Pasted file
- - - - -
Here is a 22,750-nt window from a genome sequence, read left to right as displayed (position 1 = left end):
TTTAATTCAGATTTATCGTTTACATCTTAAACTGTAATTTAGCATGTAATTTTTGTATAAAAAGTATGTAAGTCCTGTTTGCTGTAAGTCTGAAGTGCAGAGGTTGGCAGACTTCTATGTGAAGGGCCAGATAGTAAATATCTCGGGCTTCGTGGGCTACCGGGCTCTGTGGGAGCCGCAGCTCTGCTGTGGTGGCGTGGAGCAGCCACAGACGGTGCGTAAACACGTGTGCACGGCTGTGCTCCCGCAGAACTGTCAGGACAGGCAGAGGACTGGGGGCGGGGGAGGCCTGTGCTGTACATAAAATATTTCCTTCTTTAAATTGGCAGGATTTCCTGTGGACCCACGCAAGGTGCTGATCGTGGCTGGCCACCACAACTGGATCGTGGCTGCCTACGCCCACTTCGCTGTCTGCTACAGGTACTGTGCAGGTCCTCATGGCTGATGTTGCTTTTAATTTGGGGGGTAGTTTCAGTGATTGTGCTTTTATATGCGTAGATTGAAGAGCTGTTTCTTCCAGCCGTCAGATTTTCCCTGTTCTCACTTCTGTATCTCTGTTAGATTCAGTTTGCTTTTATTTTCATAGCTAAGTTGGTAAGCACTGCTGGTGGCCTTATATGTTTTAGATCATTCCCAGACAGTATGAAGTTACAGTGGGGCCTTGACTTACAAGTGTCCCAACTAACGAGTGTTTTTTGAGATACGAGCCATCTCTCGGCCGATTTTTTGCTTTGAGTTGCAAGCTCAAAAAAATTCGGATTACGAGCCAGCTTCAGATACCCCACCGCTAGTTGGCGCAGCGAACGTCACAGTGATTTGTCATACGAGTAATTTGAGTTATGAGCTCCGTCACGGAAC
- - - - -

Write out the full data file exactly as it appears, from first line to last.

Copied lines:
Here is a 22,750-nt window from a genome sequence, read left to right as displayed (position 1 = left end):
TTTAATTCAGATTTATCGTTTACATCTTAAACTGTAATTTAGCATGTAATTTTTGTATAAAAAGTATGTAAGTCCTGTTTGCTGTAAGTCTGAAGTGCAGAGGTTGGCAGACTTCTATGTGAAGGGCCAGATAGTAAATATCTCGGGCTTCGTGGGCTACCGGGCTCTGTGGGAGCCGCAGCTCTGCTGTGGTGGCGTGGAGCAGCCACAGACGGTGCGTAAACACGTGTGCACGGCTGTGCTCCCGCAGAACTGTCAGGACAGGCAGAGGACTGGGGGCGGGGGAGGCCTGTGCTGTACATAAAATATTTCCTTCTTTAAATTGGCAGGATTTCCTGTGGACCCACGCAAGGTGCTGATCGTGGCTGGCCACCACAACTGGATCGTGGCTGCCTACGCCCACTTCGCTGTCTGCTACAGGTACTGTGCAGGTCCTCATGGCTGATGTTGCTTTTAATTTGGGGGGTAGTTTCAGTGATTGTGCTTTTATATGCGTAGATTGAAGAGCTGTTTCTTCCAGCCGTCAGATTTTCCCTGTTCTCACTTCTGTATCTCTGTTAGATTCAGTTTGCTTTTATTTTCATAGCTAAGTTGGTAAGCACTGCTGGTGGCCTTATATGTTTTAGATCATTCCCAGACAGTATGAAGTTACAGTGGGGCCTTGACTTACAAGTGTCCCAACTAACGAGTGTTTTTTGAGATACGAGCCATCTCTCGGCCGATTTTTTGCTTTGAGTTGCAAGCTCAAAAAAATTCGGATTACGAGCCAGCTTCAGATACCCCACCGCTAGTTGGCGCAGCGAACGTCACAGTGATTTGTCATACGAGTAATTTGAGTTATGAGCTCCGTCACGGAAC